Most people have insurance for their home, car, pool, life and even the family dog. However, one area that many overlook is the protection of professional coverage. Every day people in technical, professional, and managerial roles make decisions that could come back to bite. These actions, or lack of action in some cases, can be brought up in legal matters. Even if the person is entirely innocent or uninvolved, just being dragged into litigation can be painful, expensive and debilitating. While no one in modern society can avoid being sued, a person can protect himself financially with professional liability protection.

 

The Great Myth of Company Protection

 

Most people assume that if they get sued in the course of doing a job or at work, the company they work for will pay for the necessary legal representation. This half-truth is based on the concept of vicarious liability, a legal term that generally states a company or business is responsible for the actions of its employees when they act in their job capacity. The problem with this assumption is that many workers think the company will hire attorneys to protect them as individuals. This is a fallacy. The employer will often hire legal representation, true, but those attorneys are in place to protect the company, not the individual workers. That means information about the individual, settlements involving the person and his or her actions, and potential criminal actions will be separated from the company where possible, usually leaving the employee hanging out in the cold.
Workers are also often put in a bad spot when being represented by company counsel. For the company attorney to understand how best to settle or defend the company, he often needs to hear all information possible. The company itself rarely gets charged with criminal charges. It’s far more effective for suing parties to go after civil penalties and make the company pay money.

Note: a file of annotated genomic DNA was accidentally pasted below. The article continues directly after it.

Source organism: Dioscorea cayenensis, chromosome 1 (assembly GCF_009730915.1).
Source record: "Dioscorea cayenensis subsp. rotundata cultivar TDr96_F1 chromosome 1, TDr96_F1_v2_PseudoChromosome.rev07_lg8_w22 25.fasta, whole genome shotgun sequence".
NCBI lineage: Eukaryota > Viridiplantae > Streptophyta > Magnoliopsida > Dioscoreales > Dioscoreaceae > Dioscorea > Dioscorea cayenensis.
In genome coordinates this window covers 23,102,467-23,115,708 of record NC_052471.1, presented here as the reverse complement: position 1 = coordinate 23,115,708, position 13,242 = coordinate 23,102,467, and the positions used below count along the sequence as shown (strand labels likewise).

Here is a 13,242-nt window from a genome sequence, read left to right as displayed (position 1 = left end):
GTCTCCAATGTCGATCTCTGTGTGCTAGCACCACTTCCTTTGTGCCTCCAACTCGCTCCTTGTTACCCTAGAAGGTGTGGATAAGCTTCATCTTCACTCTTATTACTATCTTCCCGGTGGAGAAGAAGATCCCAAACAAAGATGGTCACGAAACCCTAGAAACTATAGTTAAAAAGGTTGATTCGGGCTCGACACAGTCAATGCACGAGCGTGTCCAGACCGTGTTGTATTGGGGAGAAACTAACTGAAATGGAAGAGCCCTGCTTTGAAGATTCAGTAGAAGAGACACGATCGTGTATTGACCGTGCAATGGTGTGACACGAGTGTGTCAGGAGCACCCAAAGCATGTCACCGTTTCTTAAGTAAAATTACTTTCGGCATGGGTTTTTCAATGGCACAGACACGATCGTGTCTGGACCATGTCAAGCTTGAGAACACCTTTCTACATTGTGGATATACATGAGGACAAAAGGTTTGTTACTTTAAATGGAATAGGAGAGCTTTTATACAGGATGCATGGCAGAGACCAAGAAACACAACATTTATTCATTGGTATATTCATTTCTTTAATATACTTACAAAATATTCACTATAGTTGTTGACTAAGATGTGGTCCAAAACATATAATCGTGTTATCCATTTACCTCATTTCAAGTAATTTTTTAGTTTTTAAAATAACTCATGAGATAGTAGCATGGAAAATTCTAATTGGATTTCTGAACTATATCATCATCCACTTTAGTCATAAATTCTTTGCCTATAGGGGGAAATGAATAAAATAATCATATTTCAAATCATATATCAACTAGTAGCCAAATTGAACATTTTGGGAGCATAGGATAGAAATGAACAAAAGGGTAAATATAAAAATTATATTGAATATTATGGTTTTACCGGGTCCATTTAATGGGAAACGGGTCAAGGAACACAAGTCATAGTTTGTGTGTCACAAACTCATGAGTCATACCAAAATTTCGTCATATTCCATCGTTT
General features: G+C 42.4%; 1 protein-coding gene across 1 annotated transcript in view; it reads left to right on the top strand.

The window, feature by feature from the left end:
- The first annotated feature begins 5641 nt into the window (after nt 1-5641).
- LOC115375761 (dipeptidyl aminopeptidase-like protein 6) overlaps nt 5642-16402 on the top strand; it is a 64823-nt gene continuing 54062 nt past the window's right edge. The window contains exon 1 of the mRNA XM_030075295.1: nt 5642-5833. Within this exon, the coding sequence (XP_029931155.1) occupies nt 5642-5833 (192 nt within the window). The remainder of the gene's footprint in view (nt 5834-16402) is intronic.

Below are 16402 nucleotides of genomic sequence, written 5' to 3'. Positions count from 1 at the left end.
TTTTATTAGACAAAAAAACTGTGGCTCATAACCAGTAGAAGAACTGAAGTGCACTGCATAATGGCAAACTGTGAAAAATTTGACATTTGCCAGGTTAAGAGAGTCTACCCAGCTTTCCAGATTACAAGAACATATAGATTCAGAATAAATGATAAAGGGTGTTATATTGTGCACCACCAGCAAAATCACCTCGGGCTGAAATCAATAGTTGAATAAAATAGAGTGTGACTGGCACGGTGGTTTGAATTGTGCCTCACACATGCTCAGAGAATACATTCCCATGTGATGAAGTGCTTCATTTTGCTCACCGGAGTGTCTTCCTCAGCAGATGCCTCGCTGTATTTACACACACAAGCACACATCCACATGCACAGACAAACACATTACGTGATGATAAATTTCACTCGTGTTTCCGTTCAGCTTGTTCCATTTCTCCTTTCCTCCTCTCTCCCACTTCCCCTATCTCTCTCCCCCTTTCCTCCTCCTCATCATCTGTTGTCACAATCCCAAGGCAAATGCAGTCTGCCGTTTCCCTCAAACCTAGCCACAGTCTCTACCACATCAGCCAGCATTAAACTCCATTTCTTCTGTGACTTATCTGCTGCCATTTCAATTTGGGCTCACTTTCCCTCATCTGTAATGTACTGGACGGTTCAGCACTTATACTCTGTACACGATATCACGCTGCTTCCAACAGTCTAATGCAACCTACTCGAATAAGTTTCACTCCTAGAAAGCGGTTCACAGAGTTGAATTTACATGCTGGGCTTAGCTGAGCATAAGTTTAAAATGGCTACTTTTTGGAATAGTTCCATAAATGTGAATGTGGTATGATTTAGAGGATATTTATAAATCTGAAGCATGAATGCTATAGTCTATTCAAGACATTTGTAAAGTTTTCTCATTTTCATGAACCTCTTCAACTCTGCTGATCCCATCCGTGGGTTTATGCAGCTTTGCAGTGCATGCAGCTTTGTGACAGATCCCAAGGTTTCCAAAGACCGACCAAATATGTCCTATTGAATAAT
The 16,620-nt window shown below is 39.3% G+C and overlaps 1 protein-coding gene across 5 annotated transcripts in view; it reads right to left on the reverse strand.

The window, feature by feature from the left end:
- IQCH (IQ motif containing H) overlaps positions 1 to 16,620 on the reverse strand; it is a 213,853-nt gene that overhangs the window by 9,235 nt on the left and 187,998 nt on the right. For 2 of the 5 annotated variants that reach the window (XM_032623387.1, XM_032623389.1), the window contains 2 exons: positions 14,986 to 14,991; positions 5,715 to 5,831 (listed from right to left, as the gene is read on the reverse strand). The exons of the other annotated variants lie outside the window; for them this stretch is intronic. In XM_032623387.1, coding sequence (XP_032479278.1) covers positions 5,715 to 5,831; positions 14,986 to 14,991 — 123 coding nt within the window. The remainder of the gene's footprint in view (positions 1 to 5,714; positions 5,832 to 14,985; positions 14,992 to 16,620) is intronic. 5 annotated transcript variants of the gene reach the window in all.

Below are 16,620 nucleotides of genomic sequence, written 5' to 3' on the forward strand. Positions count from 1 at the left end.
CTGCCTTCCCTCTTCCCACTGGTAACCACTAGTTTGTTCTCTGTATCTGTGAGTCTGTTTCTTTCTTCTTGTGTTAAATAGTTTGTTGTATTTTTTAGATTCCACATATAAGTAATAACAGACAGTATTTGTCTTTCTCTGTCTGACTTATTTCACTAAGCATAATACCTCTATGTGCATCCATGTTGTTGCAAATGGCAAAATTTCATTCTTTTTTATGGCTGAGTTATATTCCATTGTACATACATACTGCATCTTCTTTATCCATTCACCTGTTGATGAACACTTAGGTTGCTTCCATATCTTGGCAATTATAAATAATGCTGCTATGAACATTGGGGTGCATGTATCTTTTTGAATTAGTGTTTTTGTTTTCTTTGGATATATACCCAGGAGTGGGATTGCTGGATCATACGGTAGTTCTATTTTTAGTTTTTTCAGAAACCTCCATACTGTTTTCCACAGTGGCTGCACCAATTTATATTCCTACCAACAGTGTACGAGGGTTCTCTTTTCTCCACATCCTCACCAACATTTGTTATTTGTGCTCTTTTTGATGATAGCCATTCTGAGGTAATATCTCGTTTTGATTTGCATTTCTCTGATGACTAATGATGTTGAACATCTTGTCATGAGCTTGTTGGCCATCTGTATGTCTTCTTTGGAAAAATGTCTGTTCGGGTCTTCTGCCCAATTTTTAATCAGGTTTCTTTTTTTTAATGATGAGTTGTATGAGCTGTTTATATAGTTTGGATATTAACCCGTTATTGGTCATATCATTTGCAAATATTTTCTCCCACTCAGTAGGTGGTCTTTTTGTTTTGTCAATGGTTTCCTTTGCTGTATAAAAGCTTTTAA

However, individuals can be and often are charged with criminal charges for bad business actions where a case can be made. When a worker is expected to provide full information that could implicate him in a criminal charge, but will be fired if he doesn’t cooperate with depositions and questions, the worker ends up being in a double-jeopardy situation. His cooperation could literally provide the information to help a criminal case after the civil trial, right or wrong.

Another myth many employees fall for is the idea that the legal services benefit some employers provide will help with getting sued while on the job. In fact, these services are pretty much just a referral business. Employees pay maybe $10 or $20 a month for the benefit as a group plan with an employer, and then the plan is supposed to give them a referral to a representing attorney. What many find out the hard way is that the fees paid get a basic consultation and maybe an hour or two of talking with an attorney for advice. After that, the worker has to pay out of pocket for any serious representation. Again, many find out this reality when they are already in trouble and being sued.

Professional Liability Coverage

For those who work in professional positions, such as doctors, attorneys, engineers, scientists and so forth, professional liability coverage provide financial protection that helps pay for legal representation in the case of being sued. These kinds of plans are often used by both high level licensed individuals in a company as well as professionals who work independently. In many cases the coverage only works for civil litigation, but in many cases the work of such positions is often sued on the basis of negligence, omissions, loss of income and similar. The typical basis for legal recovery tends to be civil court.